By setting up the framing story this way, each call into the radio show becomes its own entry. As with any anthology horror, some of the shorts are better than others. In this case, all deal with creepy creatures – some familiar beasties, like chupacabras, and others that are unique to this movie.
The first segment is a bit of a stretch for its inclusion in a film about cryptids since the creatures in question are technically human. However, they’re creepy and unnerving enough that you probably won’t mind their presence. The first short is also a nice warm up for what’s to come. It’s not the best of the bunch, but it’s fun and just a little creepy.
Since each mini movie has only so much time to work with, every short opens with a call into Dean’s show before jumping right to the heart of the matter – the monsters.
The movie’s best aspect is the creature effects. Each creature has its own unnerving features, and each is unique, though some resemble monsters you may have seen before. Little creatures that hatch from a giant egg were my personal favorite beasties as they were both creepy and adorable (something only a mother could love?).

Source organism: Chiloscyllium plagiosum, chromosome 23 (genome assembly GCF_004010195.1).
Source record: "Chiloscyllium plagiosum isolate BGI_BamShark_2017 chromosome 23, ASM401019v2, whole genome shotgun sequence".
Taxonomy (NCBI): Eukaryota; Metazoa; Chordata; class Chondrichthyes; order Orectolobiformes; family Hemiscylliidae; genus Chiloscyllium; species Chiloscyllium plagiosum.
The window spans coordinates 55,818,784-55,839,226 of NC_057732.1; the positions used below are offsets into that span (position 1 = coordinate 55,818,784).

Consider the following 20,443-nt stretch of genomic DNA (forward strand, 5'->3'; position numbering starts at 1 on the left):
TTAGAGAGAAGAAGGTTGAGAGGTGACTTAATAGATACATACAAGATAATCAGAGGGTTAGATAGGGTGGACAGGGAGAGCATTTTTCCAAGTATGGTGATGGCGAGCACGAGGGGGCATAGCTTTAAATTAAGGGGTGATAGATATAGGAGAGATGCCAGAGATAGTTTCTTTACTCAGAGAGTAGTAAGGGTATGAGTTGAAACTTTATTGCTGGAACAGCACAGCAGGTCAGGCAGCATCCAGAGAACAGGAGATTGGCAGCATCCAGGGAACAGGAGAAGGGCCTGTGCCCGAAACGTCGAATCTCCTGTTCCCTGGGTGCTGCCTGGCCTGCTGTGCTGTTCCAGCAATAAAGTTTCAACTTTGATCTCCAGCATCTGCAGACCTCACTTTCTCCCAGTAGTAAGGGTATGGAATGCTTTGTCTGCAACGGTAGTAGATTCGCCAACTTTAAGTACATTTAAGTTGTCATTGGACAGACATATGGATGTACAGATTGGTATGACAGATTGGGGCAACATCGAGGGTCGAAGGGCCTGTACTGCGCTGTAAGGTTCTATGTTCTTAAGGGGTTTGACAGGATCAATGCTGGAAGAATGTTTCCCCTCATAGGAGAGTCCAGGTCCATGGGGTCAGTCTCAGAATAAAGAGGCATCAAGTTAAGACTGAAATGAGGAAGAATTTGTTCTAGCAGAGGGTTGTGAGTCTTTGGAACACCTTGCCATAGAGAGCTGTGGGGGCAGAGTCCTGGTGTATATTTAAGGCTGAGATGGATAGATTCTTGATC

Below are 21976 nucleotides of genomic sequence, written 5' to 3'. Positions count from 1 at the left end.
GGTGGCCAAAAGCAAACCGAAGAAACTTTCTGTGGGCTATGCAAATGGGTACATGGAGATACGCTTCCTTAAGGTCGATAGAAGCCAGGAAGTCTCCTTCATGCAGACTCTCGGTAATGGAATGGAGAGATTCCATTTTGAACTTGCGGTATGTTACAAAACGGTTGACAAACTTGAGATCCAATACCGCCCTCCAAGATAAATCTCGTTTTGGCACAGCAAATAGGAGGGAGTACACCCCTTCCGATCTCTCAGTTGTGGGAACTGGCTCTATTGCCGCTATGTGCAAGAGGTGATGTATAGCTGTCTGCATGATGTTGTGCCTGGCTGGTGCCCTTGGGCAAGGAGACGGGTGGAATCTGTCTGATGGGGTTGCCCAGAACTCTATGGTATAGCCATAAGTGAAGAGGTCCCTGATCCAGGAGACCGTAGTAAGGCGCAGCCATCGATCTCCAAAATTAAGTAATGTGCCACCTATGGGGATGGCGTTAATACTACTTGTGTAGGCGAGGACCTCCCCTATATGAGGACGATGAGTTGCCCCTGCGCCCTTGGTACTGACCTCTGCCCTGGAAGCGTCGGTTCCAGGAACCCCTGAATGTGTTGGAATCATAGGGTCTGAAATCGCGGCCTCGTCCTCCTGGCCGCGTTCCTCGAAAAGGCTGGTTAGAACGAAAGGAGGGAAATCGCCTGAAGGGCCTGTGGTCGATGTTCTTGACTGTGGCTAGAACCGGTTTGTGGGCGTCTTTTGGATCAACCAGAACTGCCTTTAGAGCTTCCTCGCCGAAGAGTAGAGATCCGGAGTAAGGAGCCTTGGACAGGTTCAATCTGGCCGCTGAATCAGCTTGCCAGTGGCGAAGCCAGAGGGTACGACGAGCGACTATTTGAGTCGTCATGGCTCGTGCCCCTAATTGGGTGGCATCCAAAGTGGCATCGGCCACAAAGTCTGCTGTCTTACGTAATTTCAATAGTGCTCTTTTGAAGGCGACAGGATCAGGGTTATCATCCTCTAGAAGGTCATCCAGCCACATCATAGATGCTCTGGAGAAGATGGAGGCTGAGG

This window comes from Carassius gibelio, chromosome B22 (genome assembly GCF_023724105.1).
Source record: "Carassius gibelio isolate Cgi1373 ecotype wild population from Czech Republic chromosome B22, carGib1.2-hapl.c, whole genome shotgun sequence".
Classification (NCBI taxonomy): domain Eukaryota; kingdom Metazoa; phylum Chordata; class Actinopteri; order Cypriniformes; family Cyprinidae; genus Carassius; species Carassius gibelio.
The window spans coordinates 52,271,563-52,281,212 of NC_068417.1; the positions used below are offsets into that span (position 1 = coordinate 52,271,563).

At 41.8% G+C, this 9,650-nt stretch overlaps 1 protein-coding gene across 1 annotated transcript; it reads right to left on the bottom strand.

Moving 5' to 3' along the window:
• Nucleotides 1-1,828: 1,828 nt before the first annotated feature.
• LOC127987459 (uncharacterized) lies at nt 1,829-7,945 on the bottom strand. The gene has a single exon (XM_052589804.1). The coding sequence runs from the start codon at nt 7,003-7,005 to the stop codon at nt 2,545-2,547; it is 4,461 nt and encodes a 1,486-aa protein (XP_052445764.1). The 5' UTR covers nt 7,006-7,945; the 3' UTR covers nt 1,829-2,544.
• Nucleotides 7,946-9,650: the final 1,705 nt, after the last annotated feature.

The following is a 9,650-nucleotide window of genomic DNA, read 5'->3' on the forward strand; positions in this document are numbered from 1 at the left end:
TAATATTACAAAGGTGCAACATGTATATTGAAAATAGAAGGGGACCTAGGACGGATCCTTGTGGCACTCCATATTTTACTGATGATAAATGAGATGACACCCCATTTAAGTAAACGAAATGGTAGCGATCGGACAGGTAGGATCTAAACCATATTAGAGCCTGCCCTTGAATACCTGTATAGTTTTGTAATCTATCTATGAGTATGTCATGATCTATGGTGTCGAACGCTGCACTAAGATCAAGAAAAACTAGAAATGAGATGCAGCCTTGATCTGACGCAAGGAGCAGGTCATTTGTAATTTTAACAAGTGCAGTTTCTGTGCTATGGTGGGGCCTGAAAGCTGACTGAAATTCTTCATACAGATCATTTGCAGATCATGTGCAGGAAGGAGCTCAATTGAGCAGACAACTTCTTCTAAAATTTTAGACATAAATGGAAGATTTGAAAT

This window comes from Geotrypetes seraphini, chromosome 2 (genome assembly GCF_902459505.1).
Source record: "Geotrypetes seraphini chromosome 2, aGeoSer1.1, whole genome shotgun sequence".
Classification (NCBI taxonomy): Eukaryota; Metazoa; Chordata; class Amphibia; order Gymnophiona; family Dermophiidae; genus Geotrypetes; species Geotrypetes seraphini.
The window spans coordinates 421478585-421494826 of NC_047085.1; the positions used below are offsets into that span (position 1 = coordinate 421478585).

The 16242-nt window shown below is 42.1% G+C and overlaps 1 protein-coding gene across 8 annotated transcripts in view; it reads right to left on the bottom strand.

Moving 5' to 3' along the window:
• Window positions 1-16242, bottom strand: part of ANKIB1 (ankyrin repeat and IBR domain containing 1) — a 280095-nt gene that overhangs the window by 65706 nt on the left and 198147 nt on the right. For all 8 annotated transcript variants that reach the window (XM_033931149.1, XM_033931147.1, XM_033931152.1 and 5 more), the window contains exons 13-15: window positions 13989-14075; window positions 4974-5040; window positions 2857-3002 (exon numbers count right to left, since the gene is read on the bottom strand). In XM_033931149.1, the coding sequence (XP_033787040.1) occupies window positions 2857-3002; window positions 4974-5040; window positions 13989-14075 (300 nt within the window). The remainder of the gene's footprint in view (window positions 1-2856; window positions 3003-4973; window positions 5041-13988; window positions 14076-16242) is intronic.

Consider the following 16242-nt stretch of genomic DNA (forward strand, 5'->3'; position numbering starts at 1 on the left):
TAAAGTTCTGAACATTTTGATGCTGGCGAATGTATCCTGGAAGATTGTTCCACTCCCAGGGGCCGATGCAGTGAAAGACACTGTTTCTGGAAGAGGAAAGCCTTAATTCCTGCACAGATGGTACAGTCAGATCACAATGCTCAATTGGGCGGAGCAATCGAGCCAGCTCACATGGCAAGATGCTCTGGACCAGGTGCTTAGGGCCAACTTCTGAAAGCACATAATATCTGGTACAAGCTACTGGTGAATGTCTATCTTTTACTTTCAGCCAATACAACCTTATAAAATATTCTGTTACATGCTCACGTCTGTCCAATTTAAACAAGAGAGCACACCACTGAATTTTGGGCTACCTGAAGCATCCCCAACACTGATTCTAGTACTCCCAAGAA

There is always a certain amount of enjoyment that comes with anthology horror since you’re not always sure what will come next. While in this case, it’s clear to be some kind of creature, what they are and what they do is where the fun comes in. Some of the creature antics are gruesome, leaving no shortage of gore and carnage in many of the segments. While the writing can sometimes leave a little to be desired, the film’s overall effect is entertaining. If you like creature features, each of Cryptids little creature slices is enjoyably nasty.
After being bullied, witty high school senior Javier develops psychic abilities, which he must use to stop a mysterious serial killer targeting his classmates.
Director: Clare Cooney